Recruiting 2.0

Some people say that the most important role of a CEO is “resource allocation”–deciding how to spend company resources. But I remember as Amazon grew and brought in a seasoned COO, Jeff Bezos said he was grateful to be freed up from operations so that he could spend more time recruiting. Perhaps the most important role of a CEO is to bring the right people together to accomplish the company’s mission.

World Vital Records was formed last year with the goal of becoming the #2 company in the genealogy industry. We are making progress towards that goal, as you can see by looking at our World Vital Records Quantcast chart. Our site had record visitors and page views the last few days. And there is no end in site. As we add thousands of new databases to our web site, and as our online marketing programs mature, we believe that in the coming years we will attract millions of users to our web sites.

With a small core team (8 full time and 4 part time and some contractors), we’ve been able to accomplish a lot in the past few months. Not as much as Wikipedia, with their 5 full time employees, mind you. But still very promising results.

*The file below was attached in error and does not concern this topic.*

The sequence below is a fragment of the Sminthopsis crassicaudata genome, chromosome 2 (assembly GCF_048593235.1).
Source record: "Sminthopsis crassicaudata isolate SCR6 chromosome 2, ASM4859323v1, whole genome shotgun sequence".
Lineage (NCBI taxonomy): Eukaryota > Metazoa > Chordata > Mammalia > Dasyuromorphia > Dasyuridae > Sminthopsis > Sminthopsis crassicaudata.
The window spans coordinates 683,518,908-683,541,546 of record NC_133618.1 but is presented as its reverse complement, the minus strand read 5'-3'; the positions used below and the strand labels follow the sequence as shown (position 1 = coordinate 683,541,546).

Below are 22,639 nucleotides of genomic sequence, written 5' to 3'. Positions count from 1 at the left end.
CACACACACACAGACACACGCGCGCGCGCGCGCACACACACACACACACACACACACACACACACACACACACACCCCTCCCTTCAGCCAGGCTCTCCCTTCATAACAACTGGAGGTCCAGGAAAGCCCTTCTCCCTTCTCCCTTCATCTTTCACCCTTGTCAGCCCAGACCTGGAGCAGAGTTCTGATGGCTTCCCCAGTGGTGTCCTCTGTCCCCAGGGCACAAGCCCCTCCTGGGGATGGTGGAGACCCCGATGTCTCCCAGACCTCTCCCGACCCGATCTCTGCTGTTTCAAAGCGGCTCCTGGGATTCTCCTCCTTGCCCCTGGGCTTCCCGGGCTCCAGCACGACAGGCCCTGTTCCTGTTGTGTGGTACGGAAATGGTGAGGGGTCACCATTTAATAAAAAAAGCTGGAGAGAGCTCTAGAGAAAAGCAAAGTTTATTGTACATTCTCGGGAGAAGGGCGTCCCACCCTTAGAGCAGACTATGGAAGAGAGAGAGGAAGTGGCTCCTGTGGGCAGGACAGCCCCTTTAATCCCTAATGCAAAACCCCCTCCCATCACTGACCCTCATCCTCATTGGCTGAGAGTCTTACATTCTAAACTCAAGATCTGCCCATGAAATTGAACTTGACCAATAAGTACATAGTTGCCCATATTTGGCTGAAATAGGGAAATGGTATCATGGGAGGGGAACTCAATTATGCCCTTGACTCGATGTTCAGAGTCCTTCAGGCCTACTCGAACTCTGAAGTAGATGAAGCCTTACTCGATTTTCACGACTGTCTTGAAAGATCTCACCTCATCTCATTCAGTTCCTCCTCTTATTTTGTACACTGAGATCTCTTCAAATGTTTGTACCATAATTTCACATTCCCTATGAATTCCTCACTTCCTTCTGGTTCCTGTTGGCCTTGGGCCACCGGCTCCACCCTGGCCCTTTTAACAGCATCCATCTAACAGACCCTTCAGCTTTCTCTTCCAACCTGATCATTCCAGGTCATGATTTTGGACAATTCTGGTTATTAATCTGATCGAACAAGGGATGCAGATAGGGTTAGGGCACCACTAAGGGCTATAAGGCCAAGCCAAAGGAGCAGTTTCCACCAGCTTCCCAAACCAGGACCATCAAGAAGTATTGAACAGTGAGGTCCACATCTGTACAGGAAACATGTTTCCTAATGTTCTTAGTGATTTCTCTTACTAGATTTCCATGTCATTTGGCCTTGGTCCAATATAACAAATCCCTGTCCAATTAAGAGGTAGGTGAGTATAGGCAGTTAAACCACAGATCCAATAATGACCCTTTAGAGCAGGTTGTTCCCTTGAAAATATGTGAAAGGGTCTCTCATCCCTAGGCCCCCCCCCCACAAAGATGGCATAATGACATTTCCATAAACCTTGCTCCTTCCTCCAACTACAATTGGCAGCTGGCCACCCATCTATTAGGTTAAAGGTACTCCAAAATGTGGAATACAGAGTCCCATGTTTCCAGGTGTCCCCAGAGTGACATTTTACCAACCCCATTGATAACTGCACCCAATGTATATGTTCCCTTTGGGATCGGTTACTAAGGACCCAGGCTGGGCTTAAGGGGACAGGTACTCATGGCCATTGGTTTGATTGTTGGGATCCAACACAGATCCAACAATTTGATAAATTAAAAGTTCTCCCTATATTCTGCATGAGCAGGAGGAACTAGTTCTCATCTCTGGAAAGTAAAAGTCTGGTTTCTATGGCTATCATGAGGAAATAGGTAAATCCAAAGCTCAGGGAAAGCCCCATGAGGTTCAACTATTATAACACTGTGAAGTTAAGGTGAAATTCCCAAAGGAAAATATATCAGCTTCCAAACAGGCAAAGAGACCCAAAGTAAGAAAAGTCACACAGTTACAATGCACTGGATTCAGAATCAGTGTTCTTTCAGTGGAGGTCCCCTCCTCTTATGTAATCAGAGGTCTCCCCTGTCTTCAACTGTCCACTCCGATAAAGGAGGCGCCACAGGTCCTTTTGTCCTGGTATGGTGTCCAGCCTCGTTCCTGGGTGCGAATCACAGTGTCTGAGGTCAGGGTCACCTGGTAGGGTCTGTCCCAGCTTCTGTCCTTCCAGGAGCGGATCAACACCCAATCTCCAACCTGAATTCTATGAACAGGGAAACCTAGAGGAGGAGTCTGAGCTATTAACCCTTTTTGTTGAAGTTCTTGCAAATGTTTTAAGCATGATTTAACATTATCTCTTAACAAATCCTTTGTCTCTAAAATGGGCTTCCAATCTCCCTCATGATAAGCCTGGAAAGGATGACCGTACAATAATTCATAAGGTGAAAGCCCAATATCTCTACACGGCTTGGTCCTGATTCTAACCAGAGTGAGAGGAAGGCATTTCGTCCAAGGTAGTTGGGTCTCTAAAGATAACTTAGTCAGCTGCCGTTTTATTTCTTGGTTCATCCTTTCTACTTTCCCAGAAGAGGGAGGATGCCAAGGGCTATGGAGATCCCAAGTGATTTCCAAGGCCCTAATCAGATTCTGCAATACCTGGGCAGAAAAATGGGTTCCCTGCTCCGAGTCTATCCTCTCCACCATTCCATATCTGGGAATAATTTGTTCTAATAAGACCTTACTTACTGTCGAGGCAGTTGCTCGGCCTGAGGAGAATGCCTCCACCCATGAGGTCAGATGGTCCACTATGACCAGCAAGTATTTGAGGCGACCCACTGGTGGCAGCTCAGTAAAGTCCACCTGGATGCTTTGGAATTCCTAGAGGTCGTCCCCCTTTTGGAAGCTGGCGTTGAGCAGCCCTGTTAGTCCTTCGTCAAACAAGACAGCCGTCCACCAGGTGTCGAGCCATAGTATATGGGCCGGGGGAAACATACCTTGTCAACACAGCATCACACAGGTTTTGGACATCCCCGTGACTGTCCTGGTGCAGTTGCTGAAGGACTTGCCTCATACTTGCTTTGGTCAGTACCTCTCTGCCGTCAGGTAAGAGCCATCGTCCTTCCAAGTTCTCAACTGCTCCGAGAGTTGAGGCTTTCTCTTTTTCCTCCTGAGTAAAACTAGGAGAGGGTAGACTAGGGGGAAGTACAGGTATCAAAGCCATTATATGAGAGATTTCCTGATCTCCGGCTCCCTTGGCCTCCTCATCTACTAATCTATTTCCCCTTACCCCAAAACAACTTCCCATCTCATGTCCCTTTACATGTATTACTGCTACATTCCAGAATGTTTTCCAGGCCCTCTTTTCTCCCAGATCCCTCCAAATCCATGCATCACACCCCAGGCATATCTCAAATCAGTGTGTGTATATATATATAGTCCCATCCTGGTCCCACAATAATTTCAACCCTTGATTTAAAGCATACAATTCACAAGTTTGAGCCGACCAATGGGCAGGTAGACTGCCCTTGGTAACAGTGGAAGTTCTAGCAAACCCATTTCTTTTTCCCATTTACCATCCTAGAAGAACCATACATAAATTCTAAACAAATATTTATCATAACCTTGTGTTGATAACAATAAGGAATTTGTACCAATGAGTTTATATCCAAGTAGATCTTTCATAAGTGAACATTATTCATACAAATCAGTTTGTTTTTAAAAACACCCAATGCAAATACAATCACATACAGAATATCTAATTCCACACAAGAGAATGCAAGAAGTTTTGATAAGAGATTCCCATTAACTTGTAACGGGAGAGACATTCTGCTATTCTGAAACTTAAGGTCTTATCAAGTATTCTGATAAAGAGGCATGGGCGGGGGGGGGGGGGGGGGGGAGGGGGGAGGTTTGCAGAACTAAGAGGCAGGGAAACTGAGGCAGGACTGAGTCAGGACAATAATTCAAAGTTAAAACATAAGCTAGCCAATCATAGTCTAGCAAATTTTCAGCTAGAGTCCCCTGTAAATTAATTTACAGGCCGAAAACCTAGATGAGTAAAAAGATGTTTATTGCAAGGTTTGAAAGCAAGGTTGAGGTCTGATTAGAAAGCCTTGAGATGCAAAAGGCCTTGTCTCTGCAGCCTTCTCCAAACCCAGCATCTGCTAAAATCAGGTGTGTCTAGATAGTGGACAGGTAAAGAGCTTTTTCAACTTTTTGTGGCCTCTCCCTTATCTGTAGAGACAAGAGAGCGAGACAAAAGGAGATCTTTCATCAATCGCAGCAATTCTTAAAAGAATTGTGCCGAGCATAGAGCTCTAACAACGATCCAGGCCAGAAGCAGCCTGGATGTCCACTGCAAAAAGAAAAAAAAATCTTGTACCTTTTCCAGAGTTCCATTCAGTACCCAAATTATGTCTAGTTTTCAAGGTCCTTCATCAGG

And now we are growing.

So how do we go about looking for top talent these days? What methods are useful today in attracting potential employees?

Google has been in the news recently with their non-traditional methods of recruiting, such as holding Google Games at various universities, puzzle hunts, and Campus pizzas, social events that also test the intelligence and creativity of potential employees. They are recruiting at nearly 200 universities. Yahoo holds hack days. There are cool ways for these top internet companies who are hiring so many new employees (Google is hiring 500 per month) to attract a lot of interest.

Maturing local companies like Omniture, Doba, and Logoworks with many jobs to fill have successfully used billboards on I-15 to attract resumes.

But what does a small startup do to attract interest from talented people who could thrive in a startup environment, without spending thousands on a billboard or a recruiter?

One of my friends suggested a SpeedHiring Event, patterned after FundingUniverse’s SpeedPitching Events, where you could have an initial interview with maybe 10 people in one hour–where they would be prepped to sell themselves and their skills in a pitch format, and then you would follow up with the ones that were most impressive. I always find myself avoiding interviews, because I don’t have enough for them. But if they were short, and in rapid succession, I think I would do these all the time. I would even pay to have someone set all this up and run it for me.